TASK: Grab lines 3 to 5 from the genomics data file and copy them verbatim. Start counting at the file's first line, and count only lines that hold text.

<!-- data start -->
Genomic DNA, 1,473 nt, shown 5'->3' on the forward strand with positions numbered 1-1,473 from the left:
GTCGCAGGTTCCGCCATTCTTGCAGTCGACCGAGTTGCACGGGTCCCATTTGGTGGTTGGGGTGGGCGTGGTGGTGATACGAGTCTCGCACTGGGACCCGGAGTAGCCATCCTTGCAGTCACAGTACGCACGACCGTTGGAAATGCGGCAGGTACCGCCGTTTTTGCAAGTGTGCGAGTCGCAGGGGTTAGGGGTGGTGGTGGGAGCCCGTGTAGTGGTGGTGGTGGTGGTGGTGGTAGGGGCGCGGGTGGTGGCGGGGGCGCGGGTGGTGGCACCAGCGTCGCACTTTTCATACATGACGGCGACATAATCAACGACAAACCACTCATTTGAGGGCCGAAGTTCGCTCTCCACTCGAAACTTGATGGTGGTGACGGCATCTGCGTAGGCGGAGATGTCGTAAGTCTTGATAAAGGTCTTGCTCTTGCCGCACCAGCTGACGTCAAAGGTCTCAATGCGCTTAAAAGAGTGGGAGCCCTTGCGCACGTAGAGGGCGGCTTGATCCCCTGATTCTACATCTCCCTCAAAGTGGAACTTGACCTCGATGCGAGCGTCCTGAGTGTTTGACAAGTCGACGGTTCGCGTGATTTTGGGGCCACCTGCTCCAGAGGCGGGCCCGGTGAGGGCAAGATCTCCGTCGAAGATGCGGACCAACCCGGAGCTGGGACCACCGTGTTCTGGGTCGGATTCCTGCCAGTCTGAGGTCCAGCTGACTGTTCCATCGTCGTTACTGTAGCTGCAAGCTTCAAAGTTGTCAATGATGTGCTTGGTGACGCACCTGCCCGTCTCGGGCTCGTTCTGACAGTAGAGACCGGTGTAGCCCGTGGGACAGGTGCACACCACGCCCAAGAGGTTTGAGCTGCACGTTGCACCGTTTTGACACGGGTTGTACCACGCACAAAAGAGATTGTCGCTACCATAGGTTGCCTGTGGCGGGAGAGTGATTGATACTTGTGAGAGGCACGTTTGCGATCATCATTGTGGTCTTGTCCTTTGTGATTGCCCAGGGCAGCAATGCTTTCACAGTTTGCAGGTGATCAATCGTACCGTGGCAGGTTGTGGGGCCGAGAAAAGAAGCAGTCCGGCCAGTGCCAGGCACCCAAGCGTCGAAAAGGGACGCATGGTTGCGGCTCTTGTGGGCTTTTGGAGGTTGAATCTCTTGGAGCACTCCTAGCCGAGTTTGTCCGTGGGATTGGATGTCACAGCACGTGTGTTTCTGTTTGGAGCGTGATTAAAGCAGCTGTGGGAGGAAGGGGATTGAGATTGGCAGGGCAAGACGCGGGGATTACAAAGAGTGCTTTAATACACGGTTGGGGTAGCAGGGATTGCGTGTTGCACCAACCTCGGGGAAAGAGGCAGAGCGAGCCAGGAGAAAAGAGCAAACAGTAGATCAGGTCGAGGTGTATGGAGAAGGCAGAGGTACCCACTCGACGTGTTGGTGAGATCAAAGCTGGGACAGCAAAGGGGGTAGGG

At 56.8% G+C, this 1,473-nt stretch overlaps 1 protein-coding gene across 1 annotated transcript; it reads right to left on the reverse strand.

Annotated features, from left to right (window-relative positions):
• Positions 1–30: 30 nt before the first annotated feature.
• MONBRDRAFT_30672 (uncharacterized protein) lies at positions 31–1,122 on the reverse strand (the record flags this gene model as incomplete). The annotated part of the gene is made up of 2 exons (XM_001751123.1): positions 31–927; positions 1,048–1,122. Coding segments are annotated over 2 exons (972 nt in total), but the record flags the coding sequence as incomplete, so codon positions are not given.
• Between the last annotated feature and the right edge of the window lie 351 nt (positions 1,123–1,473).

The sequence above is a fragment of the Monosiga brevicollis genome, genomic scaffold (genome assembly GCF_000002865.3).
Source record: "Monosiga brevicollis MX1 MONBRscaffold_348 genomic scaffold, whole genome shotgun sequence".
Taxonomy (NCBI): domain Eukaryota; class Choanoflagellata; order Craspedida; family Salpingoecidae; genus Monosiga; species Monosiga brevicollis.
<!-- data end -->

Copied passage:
At 56.8% G+C, this 1,473-nt stretch overlaps 1 protein-coding gene across 1 annotated transcript; it reads right to left on the reverse strand.

Annotated features, from left to right (window-relative positions):
• Positions 1–30: 30 nt before the first annotated feature.